In a speech that marked the beginning of the end of Hu Jintao’s era and formally ushered in new leaders for the coming decade, the Chinese president singled out the suspected [ruling] party members, asking them to be ethical and to rein in their greedy family members, whose trading on their connections for money and lavish displays of wealth have amplified public cynicism about the party.
Unlike the case in Uganda and other countries, in China, corruption is a crime that draws capital punishment or the death penalty. President Jintao has relinquished his role at the top of the Communist party for Xi Jinping to take over as the country’s paramount leader.
While China is not Uganda, President Jintao’s fear that corruption could prove “fatal” to the Communist Party and bring down the state if not tackled coincides with the analysts’ warning that by protecting the Permanent Secretary in the Office of the Prime Minister, Mr Pius Bigirimana, who was named in the loss of donor funds, President Museveni is trying to dig his political grave and that of the ruling National Resistance Movement.
Because of widespread corruption, Prof William Muhumuza from Makerere University’s Political Science cited key challenges Uganda faces today — a rich-poor gap, putrefying public institutions because of patronage — highlighting the imbalanced development between the wealthy politicians and a struggling countryside.
Combatting corruption and promoting political integrity, Prof Muhumuza told Sunday Monitor, is a major political issue. However, his analysis is that it is unlikely to lead to the government being voted out because “corruption is mainly a concern of elites”.
Ignorance of layman
“The patronage dispensed through various avenues, the populist government programmes, though of poor quality (e.g. UPE, free healthcare, SACCOs etc) and the influence of the beneficiaries of corruption may instead win more support from unsuspecting ordinary person,” Prof Muhumuza said. “The majority ordinary people are yet to link corruption at the national level with the poor quality of service delivery. This consciousness is still lacking at the moment.”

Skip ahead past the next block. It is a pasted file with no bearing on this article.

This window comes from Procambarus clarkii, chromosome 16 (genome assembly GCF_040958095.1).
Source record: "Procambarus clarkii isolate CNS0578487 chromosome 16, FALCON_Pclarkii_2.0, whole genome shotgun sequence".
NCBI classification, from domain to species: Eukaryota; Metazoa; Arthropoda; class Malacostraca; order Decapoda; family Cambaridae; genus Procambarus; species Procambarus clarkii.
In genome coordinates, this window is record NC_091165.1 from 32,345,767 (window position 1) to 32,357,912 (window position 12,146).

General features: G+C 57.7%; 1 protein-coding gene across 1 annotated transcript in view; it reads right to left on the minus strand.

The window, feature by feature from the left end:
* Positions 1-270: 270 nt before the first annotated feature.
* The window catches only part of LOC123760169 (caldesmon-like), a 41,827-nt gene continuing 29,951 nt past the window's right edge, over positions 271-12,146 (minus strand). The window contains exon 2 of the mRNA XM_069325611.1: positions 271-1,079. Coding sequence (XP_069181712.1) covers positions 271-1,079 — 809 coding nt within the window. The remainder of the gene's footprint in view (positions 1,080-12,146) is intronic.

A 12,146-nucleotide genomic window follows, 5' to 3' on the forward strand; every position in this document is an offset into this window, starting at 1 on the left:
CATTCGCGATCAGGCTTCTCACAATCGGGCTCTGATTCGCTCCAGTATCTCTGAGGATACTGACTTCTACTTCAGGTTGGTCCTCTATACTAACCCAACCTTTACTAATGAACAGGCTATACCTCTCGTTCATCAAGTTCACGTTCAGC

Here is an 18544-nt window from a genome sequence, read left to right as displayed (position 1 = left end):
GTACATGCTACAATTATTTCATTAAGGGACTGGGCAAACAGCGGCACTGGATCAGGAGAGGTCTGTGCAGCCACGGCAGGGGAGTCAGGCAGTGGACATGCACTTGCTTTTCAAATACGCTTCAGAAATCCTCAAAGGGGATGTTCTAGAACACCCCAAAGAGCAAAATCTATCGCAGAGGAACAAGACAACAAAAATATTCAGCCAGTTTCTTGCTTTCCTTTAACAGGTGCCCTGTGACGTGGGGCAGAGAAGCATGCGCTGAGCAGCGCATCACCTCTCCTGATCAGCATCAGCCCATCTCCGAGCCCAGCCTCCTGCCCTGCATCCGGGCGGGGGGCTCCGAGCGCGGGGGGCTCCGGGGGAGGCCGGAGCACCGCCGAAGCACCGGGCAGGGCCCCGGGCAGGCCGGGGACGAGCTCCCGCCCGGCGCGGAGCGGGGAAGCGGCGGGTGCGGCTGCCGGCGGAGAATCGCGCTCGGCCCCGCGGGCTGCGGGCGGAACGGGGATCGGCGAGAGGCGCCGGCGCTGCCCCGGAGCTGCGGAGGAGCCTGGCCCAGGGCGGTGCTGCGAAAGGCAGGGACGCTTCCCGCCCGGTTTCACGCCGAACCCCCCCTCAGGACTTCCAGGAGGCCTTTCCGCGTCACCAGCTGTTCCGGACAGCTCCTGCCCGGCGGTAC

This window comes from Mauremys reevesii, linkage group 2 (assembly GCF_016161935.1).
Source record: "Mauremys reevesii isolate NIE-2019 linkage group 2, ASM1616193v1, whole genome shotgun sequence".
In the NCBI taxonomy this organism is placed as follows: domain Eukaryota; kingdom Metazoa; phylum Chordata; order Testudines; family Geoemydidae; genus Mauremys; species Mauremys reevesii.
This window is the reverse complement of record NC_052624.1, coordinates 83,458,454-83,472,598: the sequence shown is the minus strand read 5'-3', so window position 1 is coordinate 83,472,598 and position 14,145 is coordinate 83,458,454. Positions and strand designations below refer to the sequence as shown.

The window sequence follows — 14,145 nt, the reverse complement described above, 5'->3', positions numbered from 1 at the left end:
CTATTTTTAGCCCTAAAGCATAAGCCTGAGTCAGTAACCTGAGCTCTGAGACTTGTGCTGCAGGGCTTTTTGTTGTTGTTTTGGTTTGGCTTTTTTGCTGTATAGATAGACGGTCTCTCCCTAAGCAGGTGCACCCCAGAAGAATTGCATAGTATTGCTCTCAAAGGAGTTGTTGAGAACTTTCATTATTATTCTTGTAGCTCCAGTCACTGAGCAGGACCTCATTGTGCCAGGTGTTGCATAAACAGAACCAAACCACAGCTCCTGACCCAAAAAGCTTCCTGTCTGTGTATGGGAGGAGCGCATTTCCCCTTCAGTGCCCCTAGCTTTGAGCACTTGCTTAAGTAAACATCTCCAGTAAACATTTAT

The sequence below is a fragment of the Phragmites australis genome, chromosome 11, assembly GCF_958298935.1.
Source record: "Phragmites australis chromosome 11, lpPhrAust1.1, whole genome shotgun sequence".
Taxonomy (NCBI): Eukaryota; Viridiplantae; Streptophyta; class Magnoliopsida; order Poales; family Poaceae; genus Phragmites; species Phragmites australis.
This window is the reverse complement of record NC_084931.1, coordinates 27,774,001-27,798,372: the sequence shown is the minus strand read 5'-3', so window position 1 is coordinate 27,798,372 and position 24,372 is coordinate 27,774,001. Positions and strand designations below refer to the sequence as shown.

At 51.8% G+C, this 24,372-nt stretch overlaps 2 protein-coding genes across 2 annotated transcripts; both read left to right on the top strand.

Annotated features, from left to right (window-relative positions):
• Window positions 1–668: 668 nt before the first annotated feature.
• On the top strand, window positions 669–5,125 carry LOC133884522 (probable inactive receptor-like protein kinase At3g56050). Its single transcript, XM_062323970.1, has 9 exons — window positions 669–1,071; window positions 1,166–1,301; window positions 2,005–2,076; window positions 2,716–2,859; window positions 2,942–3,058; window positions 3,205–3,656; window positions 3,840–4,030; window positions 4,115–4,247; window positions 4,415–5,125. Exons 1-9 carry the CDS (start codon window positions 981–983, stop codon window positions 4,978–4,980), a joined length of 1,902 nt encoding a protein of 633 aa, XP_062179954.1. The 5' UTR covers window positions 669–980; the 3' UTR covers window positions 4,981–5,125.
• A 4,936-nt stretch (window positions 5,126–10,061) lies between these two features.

According to Prof Muhumuza the case of Mr Bigirimana being protected by President Museveni needs to be understood in the context of neo-patrimonial nature of African politics, where regime survival is insured using state resources that are irregularly acquired.
That patronage-driven politics thrives on corruption. And public resources are ordinarily stolen to reward “cadres” and regime sycophants. “The patrons and their clients are rewarded and sustained through political appointment (e.g. as presidential advisers, chairpersons and members of commissions, ministers, RDCs etc). These privileges serve as a reward and political investment for the next round of electors.
“The point here is that regime supporters or “cadres” in this case, are placed in strategic positions - usually the ones with a lot of resources, so that they can help to syphon them for purposes of building a political base for the regime. This is typical of almost all African regimes. The NRM is not an exception,” Prof Muhumuza said.
In a “damage control” statement to the donors who have already suspended aid over theft of aid at the OPM, President Museveni took time off to respond to what he called: “politically motivated red-herrings”, targeting people he said were trying to give the impression that the problem of corruption in Uganda is because of lack of “political will” to fight that corruption.
“Who? Me, Yoweri Museveni, lacking “political will” to fight corruption and criminality when I am stronger now than I was in 1971, when, together with my colleagues, we took the regime of Idi Amin head on, or when in 1981, with 27 guns, we attacked Kabamba? Those who peddle those falsehoods should be treated with the contempt they deserve,” Mr Museveni said.
While President Museveni brags of putting in place the numerous anti-corruption laws and institutions, by protecting suspects, some of whom are his ministers and close allies, the Executive Director, Anti-Corruption Coalition Uganda, Ms Cissy Kagaba, says has killed the impetus in the fight against corruption and promoted impunity in the process.
The infamous 2010 Temangalo land scandal involving Prime Minister Amama Mbabazi was the first case that possibly exposed the lack of political will to fight corruption. At the height of this scandal, a caucus meeting was called at State House, Entebbe, where a decision was taken to defeat the Commissions, Statutory Authorities and State Enterprises report implicating the ministers involved. Again, the ministers who were implicated in the 2007 Chogm scandals survived through the party caucusing and others who, with tainted images, have since been re-appointed in key Cabinet positions.
“Even if NRM uses corruption to entrench itself in power, this is unsustainable,” Ms Kagaba said. “With time, Ugandans will get tired of those who steal their money and in the end they will get angry and remove their leaders from power. This is what caused the Arab spring. Take the example of OPM scandal; do you expect the people in northern Uganda to be happy when a certain group of people decided to steal their money?”
On several occasions, President Museveni has promised to stamp out corruption but no tangible solution to the crisis has been witnessed by the country today. The President is now accused of offering lip-service to the fight against the vice. But in trying to explain what has become of his promises to wipe out corruption in his government, Mr Museveni told the donors that key institutions like the IGG, seem to have been infiltrated by questionable characters.